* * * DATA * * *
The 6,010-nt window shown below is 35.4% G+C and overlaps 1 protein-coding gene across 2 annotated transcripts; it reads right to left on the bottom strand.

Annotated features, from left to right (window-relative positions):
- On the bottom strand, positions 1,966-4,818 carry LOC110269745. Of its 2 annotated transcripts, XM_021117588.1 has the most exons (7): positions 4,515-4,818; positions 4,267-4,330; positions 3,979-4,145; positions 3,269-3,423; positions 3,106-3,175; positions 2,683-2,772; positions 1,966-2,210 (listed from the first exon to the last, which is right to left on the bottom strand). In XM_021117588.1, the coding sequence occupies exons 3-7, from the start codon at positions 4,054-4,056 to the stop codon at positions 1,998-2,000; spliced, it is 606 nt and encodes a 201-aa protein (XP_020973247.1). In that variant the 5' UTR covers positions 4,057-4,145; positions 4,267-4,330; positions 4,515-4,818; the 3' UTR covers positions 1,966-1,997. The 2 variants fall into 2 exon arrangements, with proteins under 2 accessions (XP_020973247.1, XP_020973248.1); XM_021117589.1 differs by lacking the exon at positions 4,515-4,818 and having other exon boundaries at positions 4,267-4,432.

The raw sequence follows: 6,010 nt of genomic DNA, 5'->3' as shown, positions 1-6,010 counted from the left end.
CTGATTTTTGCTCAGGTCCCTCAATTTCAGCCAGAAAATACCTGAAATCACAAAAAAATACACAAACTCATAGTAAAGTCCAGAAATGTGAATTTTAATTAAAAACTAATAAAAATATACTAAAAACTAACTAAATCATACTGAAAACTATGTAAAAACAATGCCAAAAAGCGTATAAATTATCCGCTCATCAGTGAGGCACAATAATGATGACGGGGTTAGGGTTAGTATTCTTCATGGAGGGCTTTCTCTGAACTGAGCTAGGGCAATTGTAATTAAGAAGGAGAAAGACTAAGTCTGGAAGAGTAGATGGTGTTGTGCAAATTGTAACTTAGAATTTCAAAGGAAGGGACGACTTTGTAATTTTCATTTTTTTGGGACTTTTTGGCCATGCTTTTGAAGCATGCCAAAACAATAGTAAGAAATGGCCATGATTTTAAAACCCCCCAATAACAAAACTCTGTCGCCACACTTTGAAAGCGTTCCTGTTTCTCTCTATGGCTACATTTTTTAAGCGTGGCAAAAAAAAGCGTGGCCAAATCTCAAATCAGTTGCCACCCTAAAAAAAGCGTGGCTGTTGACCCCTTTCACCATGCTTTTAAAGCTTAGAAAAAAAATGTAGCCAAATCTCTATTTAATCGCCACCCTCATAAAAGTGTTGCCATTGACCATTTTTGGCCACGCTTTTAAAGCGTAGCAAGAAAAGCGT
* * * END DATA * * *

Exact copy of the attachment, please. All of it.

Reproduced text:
The 6,010-nt window shown below is 35.4% G+C and overlaps 1 protein-coding gene across 2 annotated transcripts; it reads right to left on the bottom strand.

Annotated features, from left to right (window-relative positions):
- On the bottom strand, positions 1,966-4,818 carry LOC110269745. Of its 2 annotated transcripts, XM_021117588.1 has the most exons (7): positions 4,515-4,818; positions 4,267-4,330; positions 3,979-4,145; positions 3,269-3,423; positions 3,106-3,175; positions 2,683-2,772; positions 1,966-2,210 (listed from the first exon to the last, which is right to left on the bottom strand). In XM_021117588.1, the coding sequence occupies exons 3-7, from the start codon at positions 4,054-4,056 to the stop codon at positions 1,998-2,000; spliced, it is 606 nt and encodes a 201-aa protein (XP_020973247.1). In that variant the 5' UTR covers positions 4,057-4,145; positions 4,267-4,330; positions 4,515-4,818; the 3' UTR covers positions 1,966-1,997. The 2 variants fall into 2 exon arrangements, with proteins under 2 accessions (XP_020973247.1, XP_020973248.1); XM_021117589.1 differs by lacking the exon at positions 4,515-4,818 and having other exon boundaries at positions 4,267-4,432.

The raw sequence follows: 6,010 nt of genomic DNA, 5'->3' as shown, positions 1-6,010 counted from the left end.
CTGATTTTTGCTCAGGTCCCTCAATTTCAGCCAGAAAATACCTGAAATCACAAAAAAATACACAAACTCATAGTAAAGTCCAGAAATGTGAATTTTAATTAAAAACTAATAAAAATATACTAAAAACTAACTAAATCATACTGAAAACTATGTAAAAACAATGCCAAAAAGCGTATAAATTATCCGCTCATCAGTGAGGCACAATAATGATGACGGGGTTAGGGTTAGTATTCTTCATGGAGGGCTTTCTCTGAACTGAGCTAGGGCAATTGTAATTAAGAAGGAGAAAGACTAAGTCTGGAAGAGTAGATGGTGTTGTGCAAATTGTAACTTAGAATTTCAAAGGAAGGGACGACTTTGTAATTTTCATTTTTTTGGGACTTTTTGGCCATGCTTTTGAAGCATGCCAAAACAATAGTAAGAAATGGCCATGATTTTAAAACCCCCCAATAACAAAACTCTGTCGCCACACTTTGAAAGCGTTCCTGTTTCTCTCTATGGCTACATTTTTTAAGCGTGGCAAAAAAAAGCGTGGCCAAATCTCAAATCAGTTGCCACCCTAAAAAAAGCGTGGCTGTTGACCCCTTTCACCATGCTTTTAAAGCTTAGAAAAAAAATGTAGCCAAATCTCTATTTAATCGCCACCCTCATAAAAGTGTTGCCATTGACCATTTTTGGCCACGCTTTTAAAGCGTAGCAAGAAAAGCGT